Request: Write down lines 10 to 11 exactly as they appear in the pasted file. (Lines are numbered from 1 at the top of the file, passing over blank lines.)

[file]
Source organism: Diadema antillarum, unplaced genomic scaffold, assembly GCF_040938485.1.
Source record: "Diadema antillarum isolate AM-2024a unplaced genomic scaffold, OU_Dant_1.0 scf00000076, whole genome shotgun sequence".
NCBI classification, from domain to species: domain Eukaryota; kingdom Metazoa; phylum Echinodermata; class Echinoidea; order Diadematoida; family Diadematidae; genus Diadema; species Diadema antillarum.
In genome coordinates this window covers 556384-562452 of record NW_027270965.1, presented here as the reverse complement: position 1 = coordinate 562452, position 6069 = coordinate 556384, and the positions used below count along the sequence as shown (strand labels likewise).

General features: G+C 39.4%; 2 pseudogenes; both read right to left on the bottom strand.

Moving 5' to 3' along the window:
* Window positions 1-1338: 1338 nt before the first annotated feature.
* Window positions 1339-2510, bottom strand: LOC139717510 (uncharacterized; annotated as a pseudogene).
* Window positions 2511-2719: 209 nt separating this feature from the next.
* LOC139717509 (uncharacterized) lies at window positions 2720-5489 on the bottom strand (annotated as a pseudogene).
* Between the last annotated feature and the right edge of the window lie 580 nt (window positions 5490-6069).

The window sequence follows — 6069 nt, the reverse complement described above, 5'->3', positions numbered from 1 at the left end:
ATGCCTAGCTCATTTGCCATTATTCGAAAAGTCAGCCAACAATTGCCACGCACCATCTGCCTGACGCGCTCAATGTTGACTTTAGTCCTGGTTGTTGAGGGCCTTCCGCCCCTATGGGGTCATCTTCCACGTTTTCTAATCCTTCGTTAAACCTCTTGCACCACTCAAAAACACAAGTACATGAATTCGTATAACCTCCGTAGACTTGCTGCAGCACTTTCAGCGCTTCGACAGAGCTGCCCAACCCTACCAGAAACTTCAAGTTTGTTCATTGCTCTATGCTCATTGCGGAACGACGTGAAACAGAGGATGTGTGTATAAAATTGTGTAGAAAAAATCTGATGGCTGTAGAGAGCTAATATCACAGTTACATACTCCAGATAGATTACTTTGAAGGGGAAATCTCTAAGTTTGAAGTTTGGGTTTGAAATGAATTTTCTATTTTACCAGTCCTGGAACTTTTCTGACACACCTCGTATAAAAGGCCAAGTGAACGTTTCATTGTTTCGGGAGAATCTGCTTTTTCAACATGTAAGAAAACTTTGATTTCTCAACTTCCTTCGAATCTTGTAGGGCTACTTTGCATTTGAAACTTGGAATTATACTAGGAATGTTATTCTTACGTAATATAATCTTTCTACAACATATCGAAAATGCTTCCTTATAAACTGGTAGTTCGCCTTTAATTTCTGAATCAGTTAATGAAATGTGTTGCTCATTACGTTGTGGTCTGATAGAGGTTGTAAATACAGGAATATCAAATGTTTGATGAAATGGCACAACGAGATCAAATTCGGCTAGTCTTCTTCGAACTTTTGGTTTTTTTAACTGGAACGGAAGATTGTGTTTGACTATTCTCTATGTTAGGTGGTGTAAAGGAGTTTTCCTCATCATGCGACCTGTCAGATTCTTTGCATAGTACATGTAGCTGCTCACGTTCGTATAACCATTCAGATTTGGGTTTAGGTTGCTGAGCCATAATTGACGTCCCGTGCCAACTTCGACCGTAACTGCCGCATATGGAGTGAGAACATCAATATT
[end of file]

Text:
* LOC139717509 (uncharacterized) lies at window positions 2720-5489 on the bottom strand (annotated as a pseudogene).
* Between the last annotated feature and the right edge of the window lie 580 nt (window positions 5490-6069).